The agency to which a FOIA request is submitted is required to "make a good faith effort to conduct a search for the requested records, using methods which can reasonably be expected to produce the information requested." Int'l Trade Overseas, Inc. v. Agency for Int'l Dev., 688 F.Supp. 33, 36 (D.D.C. 1988) (quoting Marrera v. DOJ, 622 F.Supp. 51, 54 (D.D.C. 1985)) (other citations omitted). "In determining the adequacy of a [FOIA] search, the Court is guided by principles of reasonableness." Id. (citing Weisberg v. DOJ, 745 F.2d 1476, 1485 (D.C. Cir. 1984)). Because the agency is the possessor of the records and is responsible for conducting the search, the Court may rely on "[a] reasonably detailed affidavit, setting forth the search terms and the type of search performed, and averring that all files likely to contain responsive materials (if such records exist) were searched." Valencia-Lucena v. United States Coast Guard, 180 F.3d 321, 326 (D.C. Cir. 1999) (citations omitted). "Once the agency has shown that its search was reasonable, the burden is on [the plaintiff] to rebut [the defendant's] evidence by a showing that the search was not conducted in good faith." Moore v. Aspin, 916 F.Supp. 32, 35 (D.D.C. 1996) (citing Miller v. U.S. Dep't of State, 779 F.2d 1378, 1383 (8th Cir. 1985)).
Summary judgment is inappropriate "if a review of the record raises substantial doubt" about the adequacy of the search. Valencia-Lucena, 180 F.3d at 326 (citing Founding Church of Scientology v. Nat'l Sec. Agency, 610 F.2d 824, 837 (D.C. Cir. 1979)). However, the mere fact that a particular record was not found does not render the search inadequate. Boyd v. Crim. Div. of U.S. DOJ, 475 F.3d 381, 390-91 (D.C. Cir. 2007) (citing Iturralde v. Comptroller of Currency, 315 F.3d 311, 315 (D.C. Cir. 2003)) (other citation omitted). "The adequacy of a FOIA search is generally determined not by the fruits of the search, but by the appropriateness of the methods used to carry out the search." Santana v. DOJ, 828 F.Supp.2d 204, 209 (D.D.C. 2011) (quoting Iturralde, 315 F.3d at 315) (internal quotation marks and other citation omitted).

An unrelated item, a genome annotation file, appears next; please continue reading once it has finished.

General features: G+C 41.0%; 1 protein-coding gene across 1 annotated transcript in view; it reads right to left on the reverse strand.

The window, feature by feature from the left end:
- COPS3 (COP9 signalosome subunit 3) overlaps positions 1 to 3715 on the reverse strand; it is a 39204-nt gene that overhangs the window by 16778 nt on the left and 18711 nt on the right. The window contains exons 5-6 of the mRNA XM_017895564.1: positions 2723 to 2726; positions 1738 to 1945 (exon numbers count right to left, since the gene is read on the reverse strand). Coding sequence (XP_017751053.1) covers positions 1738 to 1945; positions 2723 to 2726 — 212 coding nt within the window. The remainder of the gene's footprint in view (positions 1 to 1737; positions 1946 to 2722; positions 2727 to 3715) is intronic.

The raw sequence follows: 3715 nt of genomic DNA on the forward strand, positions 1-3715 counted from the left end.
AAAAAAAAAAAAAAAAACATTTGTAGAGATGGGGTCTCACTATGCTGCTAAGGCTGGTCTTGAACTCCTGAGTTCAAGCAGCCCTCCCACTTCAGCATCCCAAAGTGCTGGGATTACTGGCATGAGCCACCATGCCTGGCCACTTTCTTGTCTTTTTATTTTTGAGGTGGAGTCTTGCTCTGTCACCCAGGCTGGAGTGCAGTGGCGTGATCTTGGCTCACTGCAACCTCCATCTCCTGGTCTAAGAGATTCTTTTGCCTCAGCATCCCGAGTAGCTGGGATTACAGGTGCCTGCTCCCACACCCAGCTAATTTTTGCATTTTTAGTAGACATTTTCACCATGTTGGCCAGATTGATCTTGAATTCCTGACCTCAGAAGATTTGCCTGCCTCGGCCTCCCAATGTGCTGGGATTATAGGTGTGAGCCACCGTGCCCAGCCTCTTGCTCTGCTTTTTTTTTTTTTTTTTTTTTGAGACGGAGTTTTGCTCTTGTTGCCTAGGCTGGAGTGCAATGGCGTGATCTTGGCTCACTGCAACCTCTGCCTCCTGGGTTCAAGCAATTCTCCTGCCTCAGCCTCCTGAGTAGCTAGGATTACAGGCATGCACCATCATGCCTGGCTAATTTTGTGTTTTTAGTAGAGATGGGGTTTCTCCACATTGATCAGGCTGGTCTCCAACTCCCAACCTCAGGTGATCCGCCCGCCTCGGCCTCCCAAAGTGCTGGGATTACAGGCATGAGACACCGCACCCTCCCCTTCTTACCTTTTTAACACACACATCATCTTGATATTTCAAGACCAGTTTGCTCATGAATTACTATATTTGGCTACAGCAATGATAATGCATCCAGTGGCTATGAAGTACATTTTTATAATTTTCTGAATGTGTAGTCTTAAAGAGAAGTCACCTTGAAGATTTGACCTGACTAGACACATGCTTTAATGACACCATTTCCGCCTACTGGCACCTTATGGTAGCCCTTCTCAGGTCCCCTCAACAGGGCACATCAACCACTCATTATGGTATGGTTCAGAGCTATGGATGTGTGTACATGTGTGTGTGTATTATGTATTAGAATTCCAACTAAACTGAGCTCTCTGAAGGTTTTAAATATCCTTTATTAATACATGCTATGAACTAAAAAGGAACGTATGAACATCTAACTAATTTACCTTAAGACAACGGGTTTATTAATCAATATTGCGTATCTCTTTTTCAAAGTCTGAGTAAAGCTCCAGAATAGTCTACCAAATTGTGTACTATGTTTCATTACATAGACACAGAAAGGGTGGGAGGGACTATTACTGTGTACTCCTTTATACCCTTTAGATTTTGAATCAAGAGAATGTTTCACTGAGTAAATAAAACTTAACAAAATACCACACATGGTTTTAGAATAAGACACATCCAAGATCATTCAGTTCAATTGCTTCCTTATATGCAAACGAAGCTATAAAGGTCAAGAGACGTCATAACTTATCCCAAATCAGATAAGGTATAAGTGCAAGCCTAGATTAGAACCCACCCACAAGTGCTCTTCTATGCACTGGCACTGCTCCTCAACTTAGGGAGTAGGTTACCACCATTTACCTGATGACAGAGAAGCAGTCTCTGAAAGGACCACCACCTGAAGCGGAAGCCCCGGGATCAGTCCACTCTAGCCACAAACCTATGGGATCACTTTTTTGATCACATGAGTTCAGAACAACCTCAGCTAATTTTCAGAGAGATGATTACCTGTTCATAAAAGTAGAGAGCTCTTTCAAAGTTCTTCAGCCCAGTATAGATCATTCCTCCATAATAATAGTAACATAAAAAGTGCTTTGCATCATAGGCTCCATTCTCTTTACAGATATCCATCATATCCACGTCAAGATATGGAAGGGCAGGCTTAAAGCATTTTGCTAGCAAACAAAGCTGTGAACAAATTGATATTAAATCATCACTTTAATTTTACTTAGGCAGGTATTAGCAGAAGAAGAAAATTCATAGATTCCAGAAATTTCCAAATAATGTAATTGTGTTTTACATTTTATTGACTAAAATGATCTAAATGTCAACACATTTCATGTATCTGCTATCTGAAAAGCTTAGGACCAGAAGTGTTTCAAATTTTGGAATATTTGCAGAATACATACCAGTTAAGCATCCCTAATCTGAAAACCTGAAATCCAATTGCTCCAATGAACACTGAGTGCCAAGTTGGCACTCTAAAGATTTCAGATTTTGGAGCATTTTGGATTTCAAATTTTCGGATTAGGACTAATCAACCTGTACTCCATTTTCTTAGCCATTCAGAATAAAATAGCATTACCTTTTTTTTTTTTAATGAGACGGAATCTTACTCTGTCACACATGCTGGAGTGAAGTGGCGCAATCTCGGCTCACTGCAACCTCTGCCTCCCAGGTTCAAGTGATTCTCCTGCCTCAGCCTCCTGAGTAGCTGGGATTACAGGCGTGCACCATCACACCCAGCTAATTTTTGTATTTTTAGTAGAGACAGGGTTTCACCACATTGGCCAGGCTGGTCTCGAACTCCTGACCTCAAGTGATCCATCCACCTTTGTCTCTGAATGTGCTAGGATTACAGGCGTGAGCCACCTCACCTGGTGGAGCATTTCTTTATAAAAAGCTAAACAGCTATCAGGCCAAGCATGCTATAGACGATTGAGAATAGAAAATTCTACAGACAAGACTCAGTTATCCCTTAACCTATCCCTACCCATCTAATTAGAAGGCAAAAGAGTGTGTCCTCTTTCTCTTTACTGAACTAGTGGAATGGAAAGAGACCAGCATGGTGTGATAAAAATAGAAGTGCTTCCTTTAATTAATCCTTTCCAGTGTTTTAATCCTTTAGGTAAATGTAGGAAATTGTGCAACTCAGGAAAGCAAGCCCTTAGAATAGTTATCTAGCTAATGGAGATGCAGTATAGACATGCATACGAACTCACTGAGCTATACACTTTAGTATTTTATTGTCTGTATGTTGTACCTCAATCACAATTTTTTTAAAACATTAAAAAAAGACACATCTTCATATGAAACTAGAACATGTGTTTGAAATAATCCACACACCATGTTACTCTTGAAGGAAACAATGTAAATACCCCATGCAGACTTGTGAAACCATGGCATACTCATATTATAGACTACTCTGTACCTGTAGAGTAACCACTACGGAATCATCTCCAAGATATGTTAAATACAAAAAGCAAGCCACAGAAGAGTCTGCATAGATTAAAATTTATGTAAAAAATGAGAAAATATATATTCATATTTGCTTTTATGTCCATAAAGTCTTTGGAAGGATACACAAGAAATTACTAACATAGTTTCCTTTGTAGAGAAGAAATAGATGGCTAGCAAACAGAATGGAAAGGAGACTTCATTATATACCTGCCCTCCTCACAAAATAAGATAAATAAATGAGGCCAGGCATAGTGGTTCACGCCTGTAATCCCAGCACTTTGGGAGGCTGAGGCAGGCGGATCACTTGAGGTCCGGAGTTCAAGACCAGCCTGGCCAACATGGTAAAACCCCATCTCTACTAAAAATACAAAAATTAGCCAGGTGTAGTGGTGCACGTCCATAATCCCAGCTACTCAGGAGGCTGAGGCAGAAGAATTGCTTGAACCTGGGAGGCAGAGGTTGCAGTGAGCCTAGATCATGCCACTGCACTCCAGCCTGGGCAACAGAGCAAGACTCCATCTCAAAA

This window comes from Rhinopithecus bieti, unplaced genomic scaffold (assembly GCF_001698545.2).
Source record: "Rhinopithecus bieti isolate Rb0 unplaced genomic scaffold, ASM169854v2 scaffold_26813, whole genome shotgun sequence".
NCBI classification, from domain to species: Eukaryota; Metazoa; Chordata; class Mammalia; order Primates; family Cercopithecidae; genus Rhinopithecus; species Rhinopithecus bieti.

Plaintiff contests two elements of defendant's response to his FOIA request. First, he suspects that more responsive material should have been discovered in response to his FOIA request. See Pl.'s Opp'n at 2-3. Second, he contests the justification for withholding the 23 pages from the EOUSA referral. Id. at 3-4. Unfortunately, for plaintiff, defendant has shown that it satisfied its search obligation and properly withheld the 23 pages. As such, I must grant defendant's renewed motion for summary judgment.
I. Defendant's Search for Records
To demonstrate the adequacy of its search, defendant proffers the second Declaration of David Luczynski, Dec. 6, 2012 [Dkt. # 19-3], Attorney Advisor for EOUSA, and the Declaration of John E. Cunningham III, Dec. 5, 2012 [Dkt. # 19-4], Trial Attorney in DOJ's Criminal Division. Both declarants state that they work in their respective FOIA units and have acquired personal knowledge about the processing of plaintiffs request during the performance of their official duties. See Luczynski Decl. ¶¶ 1-3; Cunningham Decl. ¶¶ 1-4. "A declarant in a FOIA case satisfies the personal knowledge requirement in Rule 56[(c)(4)] if in his declaration, he attests to his personal knowledge of the procedures used in handling a FOIA request and his familiarity with the documents in question." Barnard v. Dep't of Homeland Sec., 531 F.Supp.2d 131, 138 (D.D.C. 2008) (citations, internal ...